The makings of a great place to work
by Carolyn Heinze, Contributing Editor
Article Sponsored by: Northern California College of Construction
Back in the 1990s, when every geek with an elevator pitch was blowing hot air into the bursting dot-com bubble, companies were scrambling to prove just how cool it was to work for them. “You can play Hacky Sack on the job!” “We have a pool table in the employee lounge!” “You can take naps after lunch when you work here - we’ll even supply the cot!” “Free gym membership if you sign on the dotted line!” “Work for us and we’ll walk your dog!” “We’ll walk your dog and babysit the kids if you work for us!” The competition for talent was ferocious, and organizations were willing to do just about anything to fill their empty cubicles - mostly, by rarely discussing the actual work.
As we know all too well, when it comes to finding a job, it’s no longer a buyer’s market. But savvy organizations know that recruiting and retaining talent is an expensive enterprise, and one of the most effective ways of attracting and keeping good people on board is by being a great place to work.
Leslie Caccamese would know. As director of strategic marketing and research at the Great Place to Work Institute in San Francisco - the firm behind Fortune Magazine’s annual “100 Best Companies to Work For” list - she’s in the business of, well, great places to work. What’s encouraging is that not only are there lots of organizations out there that are focused on offering positive work environments, a growing number of them are committed to providing great workplaces for transitioning veterans. She points to several companies such as Capital One, Chesapeake Energy and Accenture, which have programs in place to support their veteran employees in a variety of ways through networks, mentoring programs and even dedicated military relations departments.
Caccamese notes that one way to discern whether or not a company is truly military-friendly is how they handle the salaries of those who, while on the civilian job, get called back into active duty.
“A lot of organizations will offer differential pay, so if an employee who is a military member gets called back into active duty, they will pay the difference between their military salary and their usual company salary until they return,” she explains. “Some might cap it off at 12 months, some might not offer it, but I have to say that more often than not, I’m seeing this military differential pay being offered as well.”
Another interesting development, Caccamese points out, is the number of companies that are offering career development services to transitioning vets. This doesn’t result in an outright hire, but it does provide ex-military members with some insight into the civilian workplace. Scripps Health in Southern California, for example, has a military mentoring program that enables veterans and their families to job shadow as a means of exploring whether or not they are suited for a career in healthcare. Intel’s employment readiness training programs assist veterans in honing their resume-writing and job interviewing skills. And, Ernst & Young encourages veterans to consider starting their own businesses through its Entrepreneurship Boot Camp.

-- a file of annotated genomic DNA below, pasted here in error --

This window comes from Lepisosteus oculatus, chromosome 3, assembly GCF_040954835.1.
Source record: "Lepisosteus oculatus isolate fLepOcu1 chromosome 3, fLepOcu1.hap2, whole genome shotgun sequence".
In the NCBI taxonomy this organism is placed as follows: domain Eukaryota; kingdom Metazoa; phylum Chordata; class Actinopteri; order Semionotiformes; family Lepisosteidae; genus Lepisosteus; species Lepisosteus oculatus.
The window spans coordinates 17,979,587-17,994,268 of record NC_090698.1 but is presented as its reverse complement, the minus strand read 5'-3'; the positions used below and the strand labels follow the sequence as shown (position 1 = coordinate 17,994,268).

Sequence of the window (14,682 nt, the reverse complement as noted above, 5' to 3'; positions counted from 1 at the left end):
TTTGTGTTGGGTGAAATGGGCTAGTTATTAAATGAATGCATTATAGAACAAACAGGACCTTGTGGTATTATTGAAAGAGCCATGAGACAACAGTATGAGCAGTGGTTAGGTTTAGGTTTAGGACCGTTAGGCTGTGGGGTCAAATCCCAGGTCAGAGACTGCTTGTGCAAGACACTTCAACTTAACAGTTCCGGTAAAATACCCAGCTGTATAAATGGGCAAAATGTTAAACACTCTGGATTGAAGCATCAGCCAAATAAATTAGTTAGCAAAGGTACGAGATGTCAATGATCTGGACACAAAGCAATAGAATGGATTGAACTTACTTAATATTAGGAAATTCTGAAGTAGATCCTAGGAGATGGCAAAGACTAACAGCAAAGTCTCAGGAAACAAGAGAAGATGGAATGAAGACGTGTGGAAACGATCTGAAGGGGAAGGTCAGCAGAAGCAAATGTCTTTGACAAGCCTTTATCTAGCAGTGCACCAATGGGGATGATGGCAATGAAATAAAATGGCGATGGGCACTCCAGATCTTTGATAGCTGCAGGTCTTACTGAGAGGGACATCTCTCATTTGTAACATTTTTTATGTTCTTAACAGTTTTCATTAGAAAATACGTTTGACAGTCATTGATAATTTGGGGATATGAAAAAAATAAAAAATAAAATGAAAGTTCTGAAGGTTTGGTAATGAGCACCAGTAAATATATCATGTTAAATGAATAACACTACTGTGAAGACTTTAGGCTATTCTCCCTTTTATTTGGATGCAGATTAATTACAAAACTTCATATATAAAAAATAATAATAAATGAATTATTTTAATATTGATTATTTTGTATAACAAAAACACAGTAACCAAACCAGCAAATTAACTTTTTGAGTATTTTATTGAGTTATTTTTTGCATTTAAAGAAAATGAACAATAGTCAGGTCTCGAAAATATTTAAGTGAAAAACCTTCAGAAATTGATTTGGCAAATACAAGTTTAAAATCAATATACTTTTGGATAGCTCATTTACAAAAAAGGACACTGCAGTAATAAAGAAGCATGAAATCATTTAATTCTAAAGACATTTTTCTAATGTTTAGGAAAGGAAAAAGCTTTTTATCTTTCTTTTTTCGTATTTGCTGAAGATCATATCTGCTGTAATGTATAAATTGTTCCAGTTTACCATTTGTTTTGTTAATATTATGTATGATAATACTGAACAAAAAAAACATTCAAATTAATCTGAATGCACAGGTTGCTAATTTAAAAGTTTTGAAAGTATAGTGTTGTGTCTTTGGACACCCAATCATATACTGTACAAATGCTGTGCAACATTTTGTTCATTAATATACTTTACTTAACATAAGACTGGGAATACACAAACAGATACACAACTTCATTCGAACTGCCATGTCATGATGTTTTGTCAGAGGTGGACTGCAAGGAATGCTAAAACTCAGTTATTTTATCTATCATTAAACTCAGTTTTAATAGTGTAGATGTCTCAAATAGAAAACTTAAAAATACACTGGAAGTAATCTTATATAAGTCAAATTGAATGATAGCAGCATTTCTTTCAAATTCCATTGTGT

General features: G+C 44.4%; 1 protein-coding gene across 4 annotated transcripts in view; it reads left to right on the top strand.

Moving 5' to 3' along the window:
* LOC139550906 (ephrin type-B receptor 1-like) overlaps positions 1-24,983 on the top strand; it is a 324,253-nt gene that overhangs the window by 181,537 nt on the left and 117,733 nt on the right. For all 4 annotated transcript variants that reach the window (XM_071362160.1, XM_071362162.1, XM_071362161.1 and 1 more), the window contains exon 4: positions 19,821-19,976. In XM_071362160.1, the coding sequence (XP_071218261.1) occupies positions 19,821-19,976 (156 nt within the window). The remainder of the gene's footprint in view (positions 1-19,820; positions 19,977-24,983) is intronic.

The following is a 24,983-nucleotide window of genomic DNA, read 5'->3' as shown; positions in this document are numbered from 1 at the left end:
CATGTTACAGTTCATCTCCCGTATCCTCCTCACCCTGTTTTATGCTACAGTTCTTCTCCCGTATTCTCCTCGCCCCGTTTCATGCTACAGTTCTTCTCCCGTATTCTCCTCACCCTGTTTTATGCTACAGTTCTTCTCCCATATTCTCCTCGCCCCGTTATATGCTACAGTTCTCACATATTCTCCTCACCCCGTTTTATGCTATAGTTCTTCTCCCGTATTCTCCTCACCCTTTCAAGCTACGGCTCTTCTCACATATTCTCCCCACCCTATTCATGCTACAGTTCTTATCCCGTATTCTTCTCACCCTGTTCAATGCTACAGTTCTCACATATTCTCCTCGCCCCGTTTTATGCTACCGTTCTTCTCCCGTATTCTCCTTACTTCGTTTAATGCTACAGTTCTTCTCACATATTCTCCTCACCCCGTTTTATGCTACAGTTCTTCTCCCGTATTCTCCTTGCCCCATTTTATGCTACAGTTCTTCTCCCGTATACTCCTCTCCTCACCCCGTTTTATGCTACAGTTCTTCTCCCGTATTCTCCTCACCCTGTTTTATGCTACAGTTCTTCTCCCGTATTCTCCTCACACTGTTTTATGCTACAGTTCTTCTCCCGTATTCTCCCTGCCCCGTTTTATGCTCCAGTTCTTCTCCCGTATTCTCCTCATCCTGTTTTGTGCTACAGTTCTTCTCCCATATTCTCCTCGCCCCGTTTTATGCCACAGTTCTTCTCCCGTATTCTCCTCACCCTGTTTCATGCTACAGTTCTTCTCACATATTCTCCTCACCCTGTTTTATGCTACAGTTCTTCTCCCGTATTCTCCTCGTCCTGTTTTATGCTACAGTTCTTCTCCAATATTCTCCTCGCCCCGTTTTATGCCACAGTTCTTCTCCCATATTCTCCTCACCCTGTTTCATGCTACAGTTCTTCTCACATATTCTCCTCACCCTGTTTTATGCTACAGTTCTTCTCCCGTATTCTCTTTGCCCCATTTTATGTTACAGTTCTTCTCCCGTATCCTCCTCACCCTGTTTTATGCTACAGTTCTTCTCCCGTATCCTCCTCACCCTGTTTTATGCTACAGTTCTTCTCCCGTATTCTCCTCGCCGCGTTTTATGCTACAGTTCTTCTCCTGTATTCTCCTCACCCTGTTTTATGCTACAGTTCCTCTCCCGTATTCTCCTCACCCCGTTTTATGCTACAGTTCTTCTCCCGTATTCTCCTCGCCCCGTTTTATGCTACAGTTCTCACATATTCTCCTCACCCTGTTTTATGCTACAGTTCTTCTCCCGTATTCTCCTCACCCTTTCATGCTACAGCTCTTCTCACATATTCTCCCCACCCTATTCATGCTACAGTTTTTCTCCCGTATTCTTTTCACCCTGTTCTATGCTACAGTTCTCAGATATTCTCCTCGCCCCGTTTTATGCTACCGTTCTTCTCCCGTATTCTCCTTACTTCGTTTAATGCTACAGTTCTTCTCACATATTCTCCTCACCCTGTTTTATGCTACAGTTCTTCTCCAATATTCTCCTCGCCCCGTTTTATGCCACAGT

Veterans can also glean clues from the job postings themselves notes Patricia Dorch, the Murrieta, California-based author of “Military to Civilian Transition: Job Search Strategies and Tips to Get Hired in the Civilian Job Market.” “If you regularly see the same company advertising the same position, over and over again, that’s not good,” she says. It hints that the organization is experiencing high turnover, which, in turn, could very well mean that it’s not a great place to work.
But aside from veteran-specific concerns, what makes for great workplaces for transitioning veterans? The answer, says Caccamese, largely depends on the company’s culture, and whether or not you fit in.
When you’re reviewing job descriptions for available positions, not only must you ask yourself whether you possess the right skills, you also have to consider whether the organization will fulfill your own needs as an individual and, in many cases, as a household contributor.
“Understanding what your own values are is a good start,” Caccamese advises. Are you the type of person who prefers being independent on the job, or are you more of a team player? Do you need personal recognition in order to feel that you’ve accomplished something, or do you succeed when the whole team succeeds? “There are places that reward and recognize the superstars, and then there are places where companies say, ‘There are no superstars here - when one person wins, everybody wins.’ Those are important cultural elements that you need to understand and of which you should be conscious.”
Carolyn Heinze is a freelance writer/editor.
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